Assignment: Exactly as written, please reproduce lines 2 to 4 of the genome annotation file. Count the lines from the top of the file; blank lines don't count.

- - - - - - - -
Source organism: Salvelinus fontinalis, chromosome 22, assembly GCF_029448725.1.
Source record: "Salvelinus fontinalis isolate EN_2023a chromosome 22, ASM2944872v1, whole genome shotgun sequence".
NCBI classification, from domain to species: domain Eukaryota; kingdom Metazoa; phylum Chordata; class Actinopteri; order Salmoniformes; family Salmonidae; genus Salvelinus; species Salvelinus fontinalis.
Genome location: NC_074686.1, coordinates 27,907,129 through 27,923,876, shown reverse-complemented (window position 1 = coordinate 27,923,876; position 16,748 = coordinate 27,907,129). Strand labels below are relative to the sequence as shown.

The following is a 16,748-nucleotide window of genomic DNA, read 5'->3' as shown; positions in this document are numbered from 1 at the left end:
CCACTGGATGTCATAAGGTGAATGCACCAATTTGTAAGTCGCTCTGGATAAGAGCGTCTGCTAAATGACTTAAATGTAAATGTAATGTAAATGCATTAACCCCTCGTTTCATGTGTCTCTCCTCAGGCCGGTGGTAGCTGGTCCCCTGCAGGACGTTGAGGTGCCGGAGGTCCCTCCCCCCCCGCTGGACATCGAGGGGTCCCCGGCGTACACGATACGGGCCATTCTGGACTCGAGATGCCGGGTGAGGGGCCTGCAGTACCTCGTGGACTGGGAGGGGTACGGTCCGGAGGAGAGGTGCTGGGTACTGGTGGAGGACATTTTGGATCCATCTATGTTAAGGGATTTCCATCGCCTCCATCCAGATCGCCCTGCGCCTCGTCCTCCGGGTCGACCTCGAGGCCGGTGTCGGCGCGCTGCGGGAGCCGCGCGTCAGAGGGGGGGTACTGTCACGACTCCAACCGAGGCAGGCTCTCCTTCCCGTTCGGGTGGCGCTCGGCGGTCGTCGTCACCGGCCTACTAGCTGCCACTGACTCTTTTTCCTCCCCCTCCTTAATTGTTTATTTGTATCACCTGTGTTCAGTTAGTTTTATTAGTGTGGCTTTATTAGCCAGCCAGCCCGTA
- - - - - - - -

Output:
Source record: "Salvelinus fontinalis isolate EN_2023a chromosome 22, ASM2944872v1, whole genome shotgun sequence".
NCBI classification, from domain to species: domain Eukaryota; kingdom Metazoa; phylum Chordata; class Actinopteri; order Salmoniformes; family Salmonidae; genus Salvelinus; species Salvelinus fontinalis.
Genome location: NC_074686.1, coordinates 27,907,129 through 27,923,876, shown reverse-complemented (window position 1 = coordinate 27,923,876; position 16,748 = coordinate 27,907,129). Strand labels below are relative to the sequence as shown.